If you have ever walked into a dark room that is unfamiliar to you, it is unsettling until you are able to find a light switch, flashlight, or other means of illumination. The fear of running into something and possible injury can be very unsettling. Unfortunately, when a loved one passes away and has not done any written planning, the feeling can be the same as walking into that dark room. In many cases, the feeling is magnified because it involves the emotional devastation of loss at the same time.
At a point in our development, most of us come to realize that we (and our parents, if they are still living) are aging and at some point will no longer be here. Sometimes it is obvious, as when dementia begins to set in or a chronological age is a large number. In other cases, the eventual loss may not be predictable. In all situations, having a plan and information available to those left behind can provide the light necessary to navigate the proverbial darkness that ensues following the death of a loved one. It is not just important to mechanically guide those left behind through certain steps of estate administration, but it is vitally important to help make the grieving process and other psychological impacts manageable.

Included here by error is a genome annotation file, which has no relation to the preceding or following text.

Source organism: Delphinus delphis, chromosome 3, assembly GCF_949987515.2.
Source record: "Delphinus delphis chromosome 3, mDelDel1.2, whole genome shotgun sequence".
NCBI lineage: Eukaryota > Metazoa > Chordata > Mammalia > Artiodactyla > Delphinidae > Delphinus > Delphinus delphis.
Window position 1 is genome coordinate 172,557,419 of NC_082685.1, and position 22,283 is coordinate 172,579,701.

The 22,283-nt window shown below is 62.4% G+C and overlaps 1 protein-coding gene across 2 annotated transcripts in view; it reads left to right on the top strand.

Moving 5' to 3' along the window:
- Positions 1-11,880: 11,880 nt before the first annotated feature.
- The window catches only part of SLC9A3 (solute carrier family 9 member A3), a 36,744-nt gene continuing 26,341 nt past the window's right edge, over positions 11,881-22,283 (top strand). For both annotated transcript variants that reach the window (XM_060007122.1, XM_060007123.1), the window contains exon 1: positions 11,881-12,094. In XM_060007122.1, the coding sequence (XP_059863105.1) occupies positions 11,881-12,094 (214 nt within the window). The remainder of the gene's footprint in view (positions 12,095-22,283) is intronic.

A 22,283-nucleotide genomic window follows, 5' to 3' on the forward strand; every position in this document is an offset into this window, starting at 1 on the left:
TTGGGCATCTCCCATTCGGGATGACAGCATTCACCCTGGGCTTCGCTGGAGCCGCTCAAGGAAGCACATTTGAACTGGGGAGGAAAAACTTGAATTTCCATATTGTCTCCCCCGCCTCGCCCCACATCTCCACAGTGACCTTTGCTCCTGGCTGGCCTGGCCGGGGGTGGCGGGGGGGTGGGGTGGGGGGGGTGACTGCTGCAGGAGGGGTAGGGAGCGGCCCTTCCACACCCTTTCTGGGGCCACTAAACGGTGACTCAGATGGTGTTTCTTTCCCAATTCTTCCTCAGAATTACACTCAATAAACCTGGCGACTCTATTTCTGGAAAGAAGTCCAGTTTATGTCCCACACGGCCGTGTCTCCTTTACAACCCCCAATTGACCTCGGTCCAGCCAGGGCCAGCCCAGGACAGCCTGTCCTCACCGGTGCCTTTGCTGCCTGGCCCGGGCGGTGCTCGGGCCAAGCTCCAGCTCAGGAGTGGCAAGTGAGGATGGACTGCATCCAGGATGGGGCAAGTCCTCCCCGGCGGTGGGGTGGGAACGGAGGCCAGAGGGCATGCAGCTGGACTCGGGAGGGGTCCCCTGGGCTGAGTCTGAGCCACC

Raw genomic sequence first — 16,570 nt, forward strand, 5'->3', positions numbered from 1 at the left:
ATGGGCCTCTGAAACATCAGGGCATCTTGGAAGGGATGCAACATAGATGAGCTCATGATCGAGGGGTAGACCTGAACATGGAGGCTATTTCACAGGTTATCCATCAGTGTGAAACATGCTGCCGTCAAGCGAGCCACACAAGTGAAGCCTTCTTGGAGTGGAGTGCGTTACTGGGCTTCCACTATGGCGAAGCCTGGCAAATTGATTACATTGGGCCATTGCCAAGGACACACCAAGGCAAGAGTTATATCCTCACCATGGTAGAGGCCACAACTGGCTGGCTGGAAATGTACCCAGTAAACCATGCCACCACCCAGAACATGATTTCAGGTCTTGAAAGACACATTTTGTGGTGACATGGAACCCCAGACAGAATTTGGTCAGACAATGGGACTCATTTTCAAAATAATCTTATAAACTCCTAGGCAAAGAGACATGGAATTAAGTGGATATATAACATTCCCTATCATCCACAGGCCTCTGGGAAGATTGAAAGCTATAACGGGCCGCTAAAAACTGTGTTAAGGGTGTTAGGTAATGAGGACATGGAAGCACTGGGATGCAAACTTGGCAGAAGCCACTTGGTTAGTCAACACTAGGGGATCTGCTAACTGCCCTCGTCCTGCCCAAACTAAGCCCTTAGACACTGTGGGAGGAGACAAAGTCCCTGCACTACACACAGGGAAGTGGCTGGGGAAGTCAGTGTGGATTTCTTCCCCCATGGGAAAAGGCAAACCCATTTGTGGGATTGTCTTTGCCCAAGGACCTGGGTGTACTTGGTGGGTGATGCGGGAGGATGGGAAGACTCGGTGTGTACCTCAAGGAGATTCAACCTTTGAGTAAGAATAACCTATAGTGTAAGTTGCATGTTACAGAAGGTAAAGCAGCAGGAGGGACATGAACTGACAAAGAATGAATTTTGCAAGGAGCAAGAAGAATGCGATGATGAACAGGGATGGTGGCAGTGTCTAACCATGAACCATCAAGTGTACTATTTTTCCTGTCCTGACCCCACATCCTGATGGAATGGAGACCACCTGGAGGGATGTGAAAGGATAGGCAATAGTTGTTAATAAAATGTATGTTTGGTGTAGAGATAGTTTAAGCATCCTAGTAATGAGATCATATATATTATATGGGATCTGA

Image by Elia Pellegrini from Unsplash
We would never expect a guest in our home to go into a dark room without lighting (not only for the guest’s safety but for our own liability). But, using this metaphor, it is estimated that seven out of ten people leave a “dark room” as to how to proceed following their death. Thus, planning and providing instruction through legal and other documents is very important for those we leave behind. Fortunately, with some very simple planning, your loved ones can receive the information they need to make the question of “what do we do now” easier to answer after you are gone.
In my legal practice, over time I have identified several simple steps that should take place to bring “light” to the dark room.
First, get legal documents prepared that tell others what you want and who will be in charge.
Second, prepare a list of nonlegal matters that need to be handled.